society, they could thus become the most dangerous element in society..." In
the current state of the United States Government, some would argue that it
is ruled by the aristocracy, some may even go so far as to argue that the
U.S. is currently ruled by a monarchy. What are your thoughts on the
government of the United States? Is the United States realizing John Adams'
dream? Why or why not?
- In 1783, the United States is officially recognized by the world as
an independent nation upon the signing of the Treaty of Paris. During this
time, Adams recognizes a moral shift amongst the American people. James
Warren writes that patriotism has been abandoned to money and materialism.
How has the institution of slavery influenced the morale of American people?
Does the economic value of slavery make creating a unified government more
- Adams displays a bit of apprehension toward his nomination for Vice
President of the United States. Article I, Section 3, of the Constitution
states that "[the Vice President] shall be President of the Senate, but
shall have no vote, unless they be equally divided." It would seem as though
Adams, a man so firm in his opinions, with the plainness of a teacher and
the persuasion of a lawyer would be perfect for the Vice Presidency. Why
didn't he think so? Why do you think he won by such a small margin?
- In 1798, the United States prepares to go to war with France. Adams'
initial interactions with France during the Revolutionary War led to his
apprehension on entering into a hasty relationship with the French. In a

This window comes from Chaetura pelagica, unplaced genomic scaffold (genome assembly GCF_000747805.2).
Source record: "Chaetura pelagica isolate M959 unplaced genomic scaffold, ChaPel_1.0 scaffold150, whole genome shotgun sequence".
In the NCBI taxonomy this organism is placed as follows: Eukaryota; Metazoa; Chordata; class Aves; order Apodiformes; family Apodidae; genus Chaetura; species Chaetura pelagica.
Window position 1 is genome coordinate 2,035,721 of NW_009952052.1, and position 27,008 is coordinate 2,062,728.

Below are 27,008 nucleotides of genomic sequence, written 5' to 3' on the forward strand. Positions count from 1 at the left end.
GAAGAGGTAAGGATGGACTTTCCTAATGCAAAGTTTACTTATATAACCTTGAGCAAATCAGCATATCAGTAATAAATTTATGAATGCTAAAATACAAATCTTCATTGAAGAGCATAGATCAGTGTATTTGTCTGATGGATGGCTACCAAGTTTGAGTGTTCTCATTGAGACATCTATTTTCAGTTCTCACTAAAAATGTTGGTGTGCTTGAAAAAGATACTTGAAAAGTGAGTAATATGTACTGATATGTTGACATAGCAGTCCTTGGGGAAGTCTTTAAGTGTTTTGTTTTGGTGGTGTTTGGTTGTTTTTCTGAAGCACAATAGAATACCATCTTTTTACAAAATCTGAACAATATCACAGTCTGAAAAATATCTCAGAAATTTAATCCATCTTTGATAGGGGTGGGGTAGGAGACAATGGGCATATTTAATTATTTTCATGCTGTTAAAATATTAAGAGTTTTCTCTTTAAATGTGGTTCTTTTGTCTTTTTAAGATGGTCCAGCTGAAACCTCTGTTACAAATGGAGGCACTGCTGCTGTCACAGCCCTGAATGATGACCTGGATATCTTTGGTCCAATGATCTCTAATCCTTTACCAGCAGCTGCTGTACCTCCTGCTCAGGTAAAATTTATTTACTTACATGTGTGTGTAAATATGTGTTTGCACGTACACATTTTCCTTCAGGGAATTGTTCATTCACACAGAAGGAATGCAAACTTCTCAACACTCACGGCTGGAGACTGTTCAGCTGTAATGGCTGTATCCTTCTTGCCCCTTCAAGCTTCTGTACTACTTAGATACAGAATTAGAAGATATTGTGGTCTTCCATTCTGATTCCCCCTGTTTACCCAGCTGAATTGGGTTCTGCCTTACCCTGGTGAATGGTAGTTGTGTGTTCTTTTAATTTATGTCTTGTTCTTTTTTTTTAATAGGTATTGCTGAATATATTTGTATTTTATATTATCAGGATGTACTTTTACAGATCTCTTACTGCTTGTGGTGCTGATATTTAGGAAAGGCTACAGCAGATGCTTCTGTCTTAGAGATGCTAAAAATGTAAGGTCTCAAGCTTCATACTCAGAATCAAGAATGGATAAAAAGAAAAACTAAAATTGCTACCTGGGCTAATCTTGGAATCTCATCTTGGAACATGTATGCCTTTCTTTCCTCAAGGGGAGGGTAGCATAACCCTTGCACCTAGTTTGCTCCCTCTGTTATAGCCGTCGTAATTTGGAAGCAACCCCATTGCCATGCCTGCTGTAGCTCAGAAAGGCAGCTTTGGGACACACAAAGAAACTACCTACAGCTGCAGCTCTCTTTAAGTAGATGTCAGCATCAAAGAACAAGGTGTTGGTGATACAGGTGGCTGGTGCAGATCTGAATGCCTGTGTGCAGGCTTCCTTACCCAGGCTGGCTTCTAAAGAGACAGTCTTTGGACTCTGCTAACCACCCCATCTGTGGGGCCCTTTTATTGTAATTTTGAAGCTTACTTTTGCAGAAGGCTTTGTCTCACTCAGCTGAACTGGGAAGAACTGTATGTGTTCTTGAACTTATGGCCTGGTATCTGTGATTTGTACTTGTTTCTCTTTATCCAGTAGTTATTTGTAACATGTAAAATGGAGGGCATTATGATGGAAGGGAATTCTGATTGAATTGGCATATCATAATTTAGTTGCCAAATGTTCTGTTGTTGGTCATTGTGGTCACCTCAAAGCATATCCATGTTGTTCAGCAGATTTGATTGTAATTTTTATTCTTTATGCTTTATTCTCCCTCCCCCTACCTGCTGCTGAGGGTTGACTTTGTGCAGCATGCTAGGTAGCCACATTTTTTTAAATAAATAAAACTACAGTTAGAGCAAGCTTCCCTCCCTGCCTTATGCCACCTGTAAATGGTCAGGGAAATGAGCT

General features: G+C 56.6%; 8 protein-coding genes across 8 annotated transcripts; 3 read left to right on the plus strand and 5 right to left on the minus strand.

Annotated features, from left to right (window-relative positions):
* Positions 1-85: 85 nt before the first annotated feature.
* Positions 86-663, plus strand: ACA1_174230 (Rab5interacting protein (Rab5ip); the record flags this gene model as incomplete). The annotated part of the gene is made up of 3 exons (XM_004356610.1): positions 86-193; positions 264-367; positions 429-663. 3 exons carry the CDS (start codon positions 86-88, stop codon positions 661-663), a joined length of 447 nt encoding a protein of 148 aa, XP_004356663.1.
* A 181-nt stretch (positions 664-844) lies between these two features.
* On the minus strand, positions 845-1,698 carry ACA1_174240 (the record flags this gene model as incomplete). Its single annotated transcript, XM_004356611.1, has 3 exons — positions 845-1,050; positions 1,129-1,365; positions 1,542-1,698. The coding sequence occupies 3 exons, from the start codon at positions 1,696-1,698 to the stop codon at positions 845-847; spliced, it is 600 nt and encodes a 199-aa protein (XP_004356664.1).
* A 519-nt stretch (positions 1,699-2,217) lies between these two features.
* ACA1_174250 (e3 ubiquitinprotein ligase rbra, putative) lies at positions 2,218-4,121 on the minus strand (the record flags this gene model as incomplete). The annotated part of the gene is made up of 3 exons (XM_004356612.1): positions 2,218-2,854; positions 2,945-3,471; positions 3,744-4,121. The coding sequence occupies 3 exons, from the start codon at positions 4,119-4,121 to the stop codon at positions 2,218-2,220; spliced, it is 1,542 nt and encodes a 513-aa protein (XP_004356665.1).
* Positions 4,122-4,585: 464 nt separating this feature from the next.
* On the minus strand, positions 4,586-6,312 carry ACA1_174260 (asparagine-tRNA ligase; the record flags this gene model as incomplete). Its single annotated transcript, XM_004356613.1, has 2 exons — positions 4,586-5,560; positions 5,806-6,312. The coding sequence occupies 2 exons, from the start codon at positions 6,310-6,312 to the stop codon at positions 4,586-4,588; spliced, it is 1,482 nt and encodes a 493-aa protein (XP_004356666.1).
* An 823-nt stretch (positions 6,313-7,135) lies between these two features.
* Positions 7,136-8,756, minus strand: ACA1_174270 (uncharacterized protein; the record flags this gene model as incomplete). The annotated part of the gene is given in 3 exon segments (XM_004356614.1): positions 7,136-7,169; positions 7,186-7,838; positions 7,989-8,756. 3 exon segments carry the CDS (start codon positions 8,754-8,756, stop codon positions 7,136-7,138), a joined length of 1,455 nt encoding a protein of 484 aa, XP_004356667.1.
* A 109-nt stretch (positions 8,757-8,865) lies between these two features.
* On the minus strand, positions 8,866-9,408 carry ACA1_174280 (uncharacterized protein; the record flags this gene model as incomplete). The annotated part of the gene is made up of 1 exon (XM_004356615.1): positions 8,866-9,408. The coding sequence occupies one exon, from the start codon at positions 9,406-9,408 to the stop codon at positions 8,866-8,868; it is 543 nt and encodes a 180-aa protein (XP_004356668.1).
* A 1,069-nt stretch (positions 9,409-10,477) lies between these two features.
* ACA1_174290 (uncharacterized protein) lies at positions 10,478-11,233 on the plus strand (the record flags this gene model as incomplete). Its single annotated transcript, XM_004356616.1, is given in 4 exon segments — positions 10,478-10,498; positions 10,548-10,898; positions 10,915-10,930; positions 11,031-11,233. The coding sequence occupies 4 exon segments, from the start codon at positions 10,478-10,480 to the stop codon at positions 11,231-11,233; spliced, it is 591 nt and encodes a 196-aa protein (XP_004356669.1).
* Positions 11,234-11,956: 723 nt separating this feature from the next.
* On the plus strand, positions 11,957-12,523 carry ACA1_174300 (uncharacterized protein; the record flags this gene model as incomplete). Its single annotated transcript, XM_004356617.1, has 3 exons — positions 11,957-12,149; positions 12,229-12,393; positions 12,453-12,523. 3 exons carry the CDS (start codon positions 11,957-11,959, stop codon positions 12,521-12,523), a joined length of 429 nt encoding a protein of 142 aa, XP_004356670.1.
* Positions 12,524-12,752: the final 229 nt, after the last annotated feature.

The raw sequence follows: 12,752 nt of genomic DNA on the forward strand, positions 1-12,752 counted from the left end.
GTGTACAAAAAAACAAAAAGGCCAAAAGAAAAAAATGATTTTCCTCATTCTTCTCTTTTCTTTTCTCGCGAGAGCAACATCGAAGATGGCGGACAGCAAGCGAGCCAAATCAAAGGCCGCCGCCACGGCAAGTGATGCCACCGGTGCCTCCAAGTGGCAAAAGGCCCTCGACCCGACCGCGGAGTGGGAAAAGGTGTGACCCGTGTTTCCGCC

letter to Roger Sherman Adams warned of excessive attention to what the
French thought, what France wanted, and writes that there was "too much
[French] influence in our deliberations". What was the turning point in the
United States relationship with France? What left the United States so
vulnerable to the French?
- On Adams McCullough writes, "...he seems not to have viewed the
presidency as an ultimate career objective or crowning life achievement. He
was not one given to seeing life as a climb to the top of a ladder or
mountain, but more as a journey or adventure... if anything, he was inclined
to look back upon the long struggle for independence as the proud defining
chapter." What do you think was driving the life of John Adams? What were
- There is still much speculation over Thomas Jefferson's relationship
with Sally Hemings. In a letter to Jefferson, Abigail Adams felt that a
president should serve as an example on the manners and morals of the
nation. What are your thoughts on Abigail's statement?
- Abigail Adams dies on October 28, 1818. At her beside John Adams
says, "I wish I could lie down beside her and die too." To John Adams and
his peers Abigail was much more than Adams' wife she was a colleague, and
many remarked on her wit. As stateswomen, how has her role in politics paved
the way for the first ladies that will succeed her, what do you feel is the
role of the President's wife?